The 1,225-acre industrial park on the eastern edge of Baker County could also bring 4,100 jobs to area residents, and construction could start in less than three years.
The project, which has rail access, would have more than 6 million square feet of industrial space, 300,000 square feet of commercial space, and 200 hotel rooms if it proceeded as planned.
The park would provide a strong economic development opportunity for Baker County, which until now has primarily received proposals to develop residential projects. A large portion of the rural county's residents now commute to surrounding counties to work.
It would also continue the westward shift of major business development for the region, a transition that began with the cementing of Cecil Commerce Center as an industrial park.
Economic development officials have already lured a large distributor to the former military base and have prospects that would invest hundreds of millions of dollars there.
Representatives from developer Jackson-Shaw met with Baker County staff and the chairman of the county commission on Tuesday to discuss the project.
Thomas Jones, regional development partner for Jackson-Shaw in Jacksonville, said he had called most of the Baker county commissioners to inform them of the plans but had not yet contacted several of the organizations that will be essential in making the park a success, including Cornerstone, the economic development arm of the Jacksonville Regional Chamber of Commerce that helps recruit businesses to the area.
Baker county manager Joe Cone said the project was well received, though some technical issues regarding transportation, water, and sewer access will need to be worked out.
The business park would require the developer to build a new interchange on I-10, which sits just south of the property. Cone said that staff also made clear to Jackson-Shaw representatives the county wouldn't cover any costs for road improvements. Jackson-Shaw would pay 100 percent of their water and sewer costs, Cone said.
Jones said Jackson-Shaw would probably spend about $90 million on land and improvements to the site before construction for the tenants could begin. Jones estimated the cost of construction at full build-out to be about $360 million.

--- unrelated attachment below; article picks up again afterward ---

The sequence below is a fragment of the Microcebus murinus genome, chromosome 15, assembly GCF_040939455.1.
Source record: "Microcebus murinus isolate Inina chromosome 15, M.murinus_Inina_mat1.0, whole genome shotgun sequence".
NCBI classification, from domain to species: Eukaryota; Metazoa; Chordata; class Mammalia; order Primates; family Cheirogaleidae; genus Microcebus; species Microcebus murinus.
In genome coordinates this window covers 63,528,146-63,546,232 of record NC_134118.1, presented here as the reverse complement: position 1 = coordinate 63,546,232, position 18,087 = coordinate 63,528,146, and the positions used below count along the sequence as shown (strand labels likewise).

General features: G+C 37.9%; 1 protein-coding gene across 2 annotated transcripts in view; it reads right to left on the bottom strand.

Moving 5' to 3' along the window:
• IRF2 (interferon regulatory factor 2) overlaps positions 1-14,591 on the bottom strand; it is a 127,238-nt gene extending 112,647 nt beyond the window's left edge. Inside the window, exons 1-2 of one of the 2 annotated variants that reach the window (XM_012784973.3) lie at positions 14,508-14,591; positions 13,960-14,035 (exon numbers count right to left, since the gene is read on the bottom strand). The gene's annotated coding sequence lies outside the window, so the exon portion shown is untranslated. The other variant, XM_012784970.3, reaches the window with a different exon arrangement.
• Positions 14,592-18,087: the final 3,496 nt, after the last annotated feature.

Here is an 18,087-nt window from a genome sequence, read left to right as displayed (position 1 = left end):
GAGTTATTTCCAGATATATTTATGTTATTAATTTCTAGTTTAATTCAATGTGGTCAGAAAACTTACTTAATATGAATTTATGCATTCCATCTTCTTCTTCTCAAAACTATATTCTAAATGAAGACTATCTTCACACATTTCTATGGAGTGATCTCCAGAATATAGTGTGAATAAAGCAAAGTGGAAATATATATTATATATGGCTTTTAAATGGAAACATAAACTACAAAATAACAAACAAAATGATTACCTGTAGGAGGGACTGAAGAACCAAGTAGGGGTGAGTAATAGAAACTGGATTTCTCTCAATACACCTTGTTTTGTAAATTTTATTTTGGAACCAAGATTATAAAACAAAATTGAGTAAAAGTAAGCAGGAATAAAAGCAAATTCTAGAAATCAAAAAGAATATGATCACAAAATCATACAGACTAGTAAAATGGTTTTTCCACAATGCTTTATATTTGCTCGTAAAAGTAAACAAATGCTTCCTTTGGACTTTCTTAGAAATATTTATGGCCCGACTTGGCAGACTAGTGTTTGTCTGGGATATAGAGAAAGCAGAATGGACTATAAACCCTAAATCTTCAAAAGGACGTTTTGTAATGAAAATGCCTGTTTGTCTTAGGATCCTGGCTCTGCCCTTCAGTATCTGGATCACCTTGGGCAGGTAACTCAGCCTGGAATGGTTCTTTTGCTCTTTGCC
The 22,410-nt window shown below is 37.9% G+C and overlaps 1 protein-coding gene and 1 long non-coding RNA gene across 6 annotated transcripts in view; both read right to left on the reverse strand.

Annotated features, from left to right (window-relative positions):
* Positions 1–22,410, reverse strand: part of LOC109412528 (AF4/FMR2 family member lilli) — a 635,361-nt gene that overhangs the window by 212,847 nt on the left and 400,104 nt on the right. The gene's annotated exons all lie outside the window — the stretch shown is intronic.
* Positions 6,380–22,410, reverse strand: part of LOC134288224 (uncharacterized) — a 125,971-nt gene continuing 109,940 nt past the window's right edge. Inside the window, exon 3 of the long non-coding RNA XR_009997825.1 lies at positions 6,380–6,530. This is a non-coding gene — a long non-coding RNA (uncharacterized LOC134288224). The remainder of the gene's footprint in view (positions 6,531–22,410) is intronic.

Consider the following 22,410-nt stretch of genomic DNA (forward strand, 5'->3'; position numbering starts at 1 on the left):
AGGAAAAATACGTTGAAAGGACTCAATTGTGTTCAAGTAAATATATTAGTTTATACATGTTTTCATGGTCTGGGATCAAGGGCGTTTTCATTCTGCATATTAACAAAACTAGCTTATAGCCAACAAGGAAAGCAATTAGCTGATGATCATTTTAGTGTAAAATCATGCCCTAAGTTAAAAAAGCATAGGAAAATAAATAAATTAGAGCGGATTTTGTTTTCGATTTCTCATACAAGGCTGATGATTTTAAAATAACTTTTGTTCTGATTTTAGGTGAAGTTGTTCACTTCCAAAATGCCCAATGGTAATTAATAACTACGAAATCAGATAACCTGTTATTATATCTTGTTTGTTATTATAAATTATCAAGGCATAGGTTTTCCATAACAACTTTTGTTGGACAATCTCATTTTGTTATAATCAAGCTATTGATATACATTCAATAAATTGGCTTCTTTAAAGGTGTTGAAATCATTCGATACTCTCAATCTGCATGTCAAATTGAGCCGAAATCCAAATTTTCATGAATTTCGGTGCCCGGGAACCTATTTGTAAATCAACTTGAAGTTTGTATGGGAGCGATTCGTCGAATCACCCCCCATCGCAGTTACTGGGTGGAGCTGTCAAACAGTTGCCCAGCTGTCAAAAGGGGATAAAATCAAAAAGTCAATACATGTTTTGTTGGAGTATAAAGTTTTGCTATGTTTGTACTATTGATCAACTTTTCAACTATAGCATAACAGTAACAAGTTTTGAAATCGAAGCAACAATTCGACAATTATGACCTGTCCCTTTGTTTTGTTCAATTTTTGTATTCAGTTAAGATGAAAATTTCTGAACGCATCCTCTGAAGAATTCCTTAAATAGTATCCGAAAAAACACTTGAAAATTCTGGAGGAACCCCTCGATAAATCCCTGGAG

Jackson-Shaw would act as master developer for the site, and other builders or tenants could handle the actual construction of buildings themselves.
The developer will need to get approvals from several state and county agencies before being able to proceed.
"It seems to be top notch," said Mark Hartley, who is chairman of the county commission. "I liked it because it seems to bring quality employment to the county."
Hartley said he and other commission members would want to ensure the project didn't have a negative environmental impact. The developer plans to designate about 470 acres for parks and wetlands conservation.
Jones said Jackson-Shaw hopes to break ground on the project in two and a half years. Their biggest hurdle will be garnering approval from the state department of transportation for the interchange.
Jackson-Shaw has the land for the project under contract contingent on the interchange being approved. Jones declined to give a purchase price but said it was in excess of $15 million.
Although Cecil Commerce Center, which has more than 8,000 developable acres, would be a competitor for businesses, Jones said he believes the center could be nearly full before his project is ready to take tenants.
"We believe the I-10 corridor is an excellent viaduct for commercial development," he said. "I think we're the first duck on the pond out here."